Industry forecasts are mild; will there be a holiday miracle on Main Street?
What about the holiday shoppers?
Several holiday shopping forecasts ranging from modest to encouraging have already been released in anticipation of the year’s busiest shopping season that can account for 40 percent of a retailer’s annual revenue. The National Retail Federation forecasts holiday sales to increase 4.1 percent, the smallest increase in three years, but still higher than the 3.5 percent average over the last decade.
Projections for online holiday shopping are more optimistic. Research firm, eMarketer forecasts online holiday sales will grow 16.8 percent, excluding travel purchases. In a reflection of the growing popularity of online shopping, Fed Ex expects to ship 280 million packages between Thanksgiving and Christmas, up 13 percent from last year.
But what are consumers’ holiday shopping attitudes? Do they intend to deck the malls, or will they “Bah” instead of buy? A new Holiday Habits Retail Survey of 1,739 store-branded credit card holders conducted by Alliance Data Retail Services, foresees a holiday miracle on Main Street.
Half of respondents said they plan to spend more on holiday purchases than they did last year, while 42 percent said they intend to spend the same. An almost equal percentage said they are likely to use a credit card (63 percent) to pay for purchases as those who intend to pay with cash (62 percent).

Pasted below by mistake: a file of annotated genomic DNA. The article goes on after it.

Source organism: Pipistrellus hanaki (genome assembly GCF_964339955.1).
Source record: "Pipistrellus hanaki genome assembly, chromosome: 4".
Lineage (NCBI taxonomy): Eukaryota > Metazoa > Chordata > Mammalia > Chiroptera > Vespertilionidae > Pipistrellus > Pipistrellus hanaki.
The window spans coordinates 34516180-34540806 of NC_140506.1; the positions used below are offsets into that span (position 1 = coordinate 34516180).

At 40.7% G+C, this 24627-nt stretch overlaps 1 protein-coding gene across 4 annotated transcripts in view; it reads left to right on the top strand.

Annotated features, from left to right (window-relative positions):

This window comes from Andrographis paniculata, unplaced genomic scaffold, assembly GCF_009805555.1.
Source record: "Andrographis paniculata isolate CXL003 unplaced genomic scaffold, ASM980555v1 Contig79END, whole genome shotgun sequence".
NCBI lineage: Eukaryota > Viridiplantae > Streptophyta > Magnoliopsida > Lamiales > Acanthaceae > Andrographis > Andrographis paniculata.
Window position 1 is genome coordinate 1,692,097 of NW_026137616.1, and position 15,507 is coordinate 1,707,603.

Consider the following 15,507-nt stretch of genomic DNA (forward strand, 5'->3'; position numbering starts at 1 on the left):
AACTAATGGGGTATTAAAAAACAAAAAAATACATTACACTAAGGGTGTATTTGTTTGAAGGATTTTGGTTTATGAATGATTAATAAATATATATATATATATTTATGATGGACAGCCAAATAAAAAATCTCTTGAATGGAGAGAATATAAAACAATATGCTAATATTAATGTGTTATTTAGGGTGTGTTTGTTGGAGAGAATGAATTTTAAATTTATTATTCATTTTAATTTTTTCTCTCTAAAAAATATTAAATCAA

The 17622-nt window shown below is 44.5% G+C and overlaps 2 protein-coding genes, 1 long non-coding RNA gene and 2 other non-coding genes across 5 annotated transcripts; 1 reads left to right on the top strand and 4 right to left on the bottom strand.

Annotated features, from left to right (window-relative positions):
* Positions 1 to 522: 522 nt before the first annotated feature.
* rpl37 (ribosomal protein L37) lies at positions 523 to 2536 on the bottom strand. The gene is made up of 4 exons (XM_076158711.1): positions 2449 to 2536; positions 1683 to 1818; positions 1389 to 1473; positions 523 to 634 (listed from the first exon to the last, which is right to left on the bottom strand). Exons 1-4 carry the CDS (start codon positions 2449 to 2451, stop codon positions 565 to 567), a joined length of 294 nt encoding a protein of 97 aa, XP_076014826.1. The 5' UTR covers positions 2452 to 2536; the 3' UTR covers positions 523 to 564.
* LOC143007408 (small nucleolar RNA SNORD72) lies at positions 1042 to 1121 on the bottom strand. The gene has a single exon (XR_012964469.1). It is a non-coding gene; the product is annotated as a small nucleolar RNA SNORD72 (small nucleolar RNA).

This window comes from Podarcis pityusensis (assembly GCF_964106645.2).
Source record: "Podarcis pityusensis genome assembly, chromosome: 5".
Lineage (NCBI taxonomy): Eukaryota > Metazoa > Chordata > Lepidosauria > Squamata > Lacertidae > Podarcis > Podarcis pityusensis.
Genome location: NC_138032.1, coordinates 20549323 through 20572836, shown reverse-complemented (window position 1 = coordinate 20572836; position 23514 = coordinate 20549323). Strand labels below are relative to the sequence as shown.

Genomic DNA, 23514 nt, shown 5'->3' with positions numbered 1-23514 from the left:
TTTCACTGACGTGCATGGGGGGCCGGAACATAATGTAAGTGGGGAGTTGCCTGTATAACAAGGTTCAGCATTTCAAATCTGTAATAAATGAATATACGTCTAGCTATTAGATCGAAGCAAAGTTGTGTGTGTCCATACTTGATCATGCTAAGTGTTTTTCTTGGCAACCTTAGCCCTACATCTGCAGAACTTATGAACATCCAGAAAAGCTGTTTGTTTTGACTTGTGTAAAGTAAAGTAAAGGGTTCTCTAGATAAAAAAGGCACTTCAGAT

More than half (55 percent) said they will be shopping on post-Thanksgiving Black Friday, the unofficial start of the holiday shoping season. Almost two-thirds (62 percent) said it was to take advantage of store deals, while 55 percent said it puts them in the holiday spirit.
Black Friday has an edge over Cyber Monday in shopping preference (59 percent vs. 41 percent), but almost one-quarter (25 percent) said they will spend half their time or more shopping online this year. Fifteen percent will do the same on their smartphone or computer tablet.
When it comes to shopping styles, 51 percent try to accomplish as much as they can in one fast-paced shopping trip. Thirty-five percent take things slower, but contend that they always finish with everything they need. Thirteen percent said they buy throughout the year and hide gifts until the holidays.
A recent Millionaire Corner survey finds affluent households in a more measured mood. Seventy-one percent said that they would be spending the same on holiday gifts this year, with a near equal percentage of those saying they will spend more (13 percent) or less (12 percent).
Frugality could be the gift that keeps on giving. Ninety percent they are unwilling to take on debt with their holiday purchases, while 38 percent said they have been saving money all year in anticipation of holiday shopping.
Donald Liebenson writes news and features for Millionaire Corner. He has been published in the Chicago Tribune, The Chicago Sun-Times, The Los Angeles Times, Fiscal Times, Entertainment Weekly, Huffington Post, and other outlets. He has also served as a marketing writer for Chicago-based Questar Entertainment and distributor Baker & Taylor.
A graduate of the University of Southern California, he is married with a college-age son. He also writes extensively about entertainment.